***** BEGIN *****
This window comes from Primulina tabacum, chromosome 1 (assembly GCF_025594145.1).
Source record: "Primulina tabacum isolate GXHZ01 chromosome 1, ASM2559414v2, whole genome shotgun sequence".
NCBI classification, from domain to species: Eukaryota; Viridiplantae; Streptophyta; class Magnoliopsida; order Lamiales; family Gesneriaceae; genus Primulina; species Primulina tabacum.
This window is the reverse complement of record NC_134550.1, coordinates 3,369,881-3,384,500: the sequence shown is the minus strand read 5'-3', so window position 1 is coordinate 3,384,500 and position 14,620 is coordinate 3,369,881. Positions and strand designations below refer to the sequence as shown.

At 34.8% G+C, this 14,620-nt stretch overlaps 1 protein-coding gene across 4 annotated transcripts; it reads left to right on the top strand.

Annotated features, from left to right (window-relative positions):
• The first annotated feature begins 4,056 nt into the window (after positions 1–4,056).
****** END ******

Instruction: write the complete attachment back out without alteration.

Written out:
This window comes from Primulina tabacum, chromosome 1 (assembly GCF_025594145.1).
Source record: "Primulina tabacum isolate GXHZ01 chromosome 1, ASM2559414v2, whole genome shotgun sequence".
NCBI classification, from domain to species: Eukaryota; Viridiplantae; Streptophyta; class Magnoliopsida; order Lamiales; family Gesneriaceae; genus Primulina; species Primulina tabacum.
This window is the reverse complement of record NC_134550.1, coordinates 3,369,881-3,384,500: the sequence shown is the minus strand read 5'-3', so window position 1 is coordinate 3,384,500 and position 14,620 is coordinate 3,369,881. Positions and strand designations below refer to the sequence as shown.

At 34.8% G+C, this 14,620-nt stretch overlaps 1 protein-coding gene across 4 annotated transcripts; it reads left to right on the top strand.

Annotated features, from left to right (window-relative positions):
• The first annotated feature begins 4,056 nt into the window (after positions 1–4,056).